By this point (this was early this week, like this last Sunday night), contractions have eased up enough I’m comfortable going off the medication until my doctor appointment on Tuesday, just because I’m nervous about what I read, and the side effects were getting unbearable.
So I go into the doctor’s office on Tuesday. I’m terrified to have another cervical check, because I felt like that was one thing that sent me into the more intense contractions for 48 hours the last time. I’m terrified NOT to have an internal check because I’m supposed to be going out of town for the next few days, and I’m nervous about being so far away from our hospital if something happens. I feel better since having gone back off the contraction medication and only taking it as needed, but I’m worried that my decision to do that might have meant that the baby will come sooner.
The doctor comes in, and I just lose it.
Here’s something I’ve learned about myself—I’m a bit of a control freak. I like to feel like I’m in control of myself and the general circumstances of my life, and one of the worst things to feel for me is to feel like I’m no longer in control of myself–my thoughts, my actions, my feelings–especially. So having meltdowns in doctors’ offices?
Not my favorite.
Somehow my doctor knew just what to say. She talked about worst case scenario (what if the baby comes today?) and best case (the baby is full term). She talked me off the ledge about the medication and reassured me that she supported my decision to go back to taking it as needed and that it also wasn’t doing any harm to me or my baby, though the side effects were unpleasant. And most important?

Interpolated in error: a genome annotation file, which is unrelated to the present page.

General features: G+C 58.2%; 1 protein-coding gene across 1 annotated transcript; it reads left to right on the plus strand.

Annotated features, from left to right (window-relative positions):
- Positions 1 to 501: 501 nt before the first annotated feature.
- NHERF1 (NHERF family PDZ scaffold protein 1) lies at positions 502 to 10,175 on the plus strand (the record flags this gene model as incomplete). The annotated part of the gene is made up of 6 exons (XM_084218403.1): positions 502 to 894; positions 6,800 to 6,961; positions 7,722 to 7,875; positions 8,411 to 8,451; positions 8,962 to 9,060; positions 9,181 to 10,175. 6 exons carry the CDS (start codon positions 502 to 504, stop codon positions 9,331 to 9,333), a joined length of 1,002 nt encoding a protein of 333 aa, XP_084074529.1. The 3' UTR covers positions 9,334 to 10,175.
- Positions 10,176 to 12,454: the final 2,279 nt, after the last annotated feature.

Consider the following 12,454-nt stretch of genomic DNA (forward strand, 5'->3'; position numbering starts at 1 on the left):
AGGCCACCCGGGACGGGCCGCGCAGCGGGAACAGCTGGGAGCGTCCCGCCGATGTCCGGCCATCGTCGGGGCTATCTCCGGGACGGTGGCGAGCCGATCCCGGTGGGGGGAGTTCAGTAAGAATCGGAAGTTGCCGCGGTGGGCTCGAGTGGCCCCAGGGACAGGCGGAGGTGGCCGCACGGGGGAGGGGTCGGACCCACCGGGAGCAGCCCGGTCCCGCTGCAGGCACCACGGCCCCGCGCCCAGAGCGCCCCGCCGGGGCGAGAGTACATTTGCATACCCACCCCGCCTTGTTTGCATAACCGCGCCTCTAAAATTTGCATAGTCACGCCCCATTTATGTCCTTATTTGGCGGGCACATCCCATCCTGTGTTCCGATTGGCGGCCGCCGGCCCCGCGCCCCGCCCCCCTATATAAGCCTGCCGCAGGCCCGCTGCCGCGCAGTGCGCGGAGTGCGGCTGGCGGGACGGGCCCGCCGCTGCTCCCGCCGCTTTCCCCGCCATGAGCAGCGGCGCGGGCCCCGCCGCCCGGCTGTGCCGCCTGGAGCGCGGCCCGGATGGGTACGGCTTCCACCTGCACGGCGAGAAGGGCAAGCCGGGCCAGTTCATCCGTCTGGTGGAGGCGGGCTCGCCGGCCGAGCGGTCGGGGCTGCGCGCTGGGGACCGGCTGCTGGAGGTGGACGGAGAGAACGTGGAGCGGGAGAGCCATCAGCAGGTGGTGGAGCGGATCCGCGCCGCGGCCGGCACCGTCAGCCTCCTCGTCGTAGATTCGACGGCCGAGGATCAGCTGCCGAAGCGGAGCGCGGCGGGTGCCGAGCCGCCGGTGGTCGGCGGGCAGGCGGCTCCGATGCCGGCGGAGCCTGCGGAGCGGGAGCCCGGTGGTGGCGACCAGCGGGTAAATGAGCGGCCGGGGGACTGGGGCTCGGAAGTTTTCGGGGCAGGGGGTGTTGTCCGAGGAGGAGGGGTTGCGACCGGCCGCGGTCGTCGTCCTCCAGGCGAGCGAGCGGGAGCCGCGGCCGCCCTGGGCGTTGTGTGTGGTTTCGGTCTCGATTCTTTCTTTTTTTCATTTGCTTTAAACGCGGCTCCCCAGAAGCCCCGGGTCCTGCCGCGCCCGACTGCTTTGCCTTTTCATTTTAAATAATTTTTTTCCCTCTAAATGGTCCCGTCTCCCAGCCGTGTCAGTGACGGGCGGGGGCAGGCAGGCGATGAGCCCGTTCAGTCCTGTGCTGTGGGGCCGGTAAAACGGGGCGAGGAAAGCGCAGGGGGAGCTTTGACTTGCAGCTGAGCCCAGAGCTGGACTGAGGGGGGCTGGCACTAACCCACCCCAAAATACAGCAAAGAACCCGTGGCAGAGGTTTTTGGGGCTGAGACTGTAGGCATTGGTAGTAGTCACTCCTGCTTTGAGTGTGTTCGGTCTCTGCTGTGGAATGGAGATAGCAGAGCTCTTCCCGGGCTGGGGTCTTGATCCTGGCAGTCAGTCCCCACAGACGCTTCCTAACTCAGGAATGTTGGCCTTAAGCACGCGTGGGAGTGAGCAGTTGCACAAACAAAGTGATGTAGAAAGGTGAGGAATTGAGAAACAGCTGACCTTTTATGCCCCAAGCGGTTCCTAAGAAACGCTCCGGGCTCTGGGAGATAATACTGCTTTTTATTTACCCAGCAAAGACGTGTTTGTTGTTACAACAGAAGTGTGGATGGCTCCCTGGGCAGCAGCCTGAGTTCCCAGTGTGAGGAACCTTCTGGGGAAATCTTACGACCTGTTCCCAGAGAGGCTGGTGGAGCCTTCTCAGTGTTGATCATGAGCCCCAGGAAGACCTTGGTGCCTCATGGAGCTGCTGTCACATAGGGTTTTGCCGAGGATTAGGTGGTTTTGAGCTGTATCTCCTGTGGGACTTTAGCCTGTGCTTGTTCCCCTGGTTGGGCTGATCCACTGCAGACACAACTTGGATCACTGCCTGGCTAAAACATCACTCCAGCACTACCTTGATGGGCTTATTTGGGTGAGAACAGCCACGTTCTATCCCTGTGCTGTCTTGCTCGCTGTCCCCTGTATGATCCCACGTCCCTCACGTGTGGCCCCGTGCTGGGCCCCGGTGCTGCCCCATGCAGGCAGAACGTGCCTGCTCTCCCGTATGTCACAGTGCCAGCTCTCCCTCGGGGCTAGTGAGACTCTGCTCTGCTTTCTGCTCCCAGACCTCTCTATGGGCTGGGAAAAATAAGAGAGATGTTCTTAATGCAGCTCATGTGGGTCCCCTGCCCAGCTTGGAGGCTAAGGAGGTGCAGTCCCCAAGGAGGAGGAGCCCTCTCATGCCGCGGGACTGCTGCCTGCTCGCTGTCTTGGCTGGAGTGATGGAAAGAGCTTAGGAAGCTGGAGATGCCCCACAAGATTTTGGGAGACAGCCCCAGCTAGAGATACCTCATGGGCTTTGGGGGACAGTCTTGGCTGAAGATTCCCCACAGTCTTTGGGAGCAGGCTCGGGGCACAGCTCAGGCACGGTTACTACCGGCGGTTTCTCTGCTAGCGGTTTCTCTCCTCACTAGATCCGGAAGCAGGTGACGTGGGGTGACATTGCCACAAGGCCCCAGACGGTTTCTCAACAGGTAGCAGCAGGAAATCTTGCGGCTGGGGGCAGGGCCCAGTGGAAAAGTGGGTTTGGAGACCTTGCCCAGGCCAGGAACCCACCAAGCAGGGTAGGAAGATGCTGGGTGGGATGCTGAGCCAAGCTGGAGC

She told me that if the baby comes early, it’s not my fault.
I had no idea how much I needed to hear that.
My control-freak self had somehow equated that if the baby came early, it would be because I failed on something—I didn’t take it easy enough, I stopped taking the medication when I shouldn’t have, I was stressing out so much that my anxiety was causing my body to go into labor.
But when I was reassured that at this point, I had done and was doing everything I could do about the situation and that everything that happens next would just be the way things were going to go anyway, it felt enormously liberating.
In fact, I haven’t cried since (and I was running up quite the little streak there for several days).
So my doctor checked me to see how far I’d progressed so we could make our Thanksgiving plans. And I was at a 1+ (nearly a 2) and 80% effaced. We decided together that I was fine to go down to stay with family as planned, and we came up with a hospital/backup hospital plan for whatever might come up.
Today, I am 34 weeks along, and I don’t know what’s going to happen. I could still make it to 37 weeks, or we could need to head back home today. I had to take the as-needed medication this morning, but I’ve been staying off my feet and staying hydrated.
Whatever will be, will be.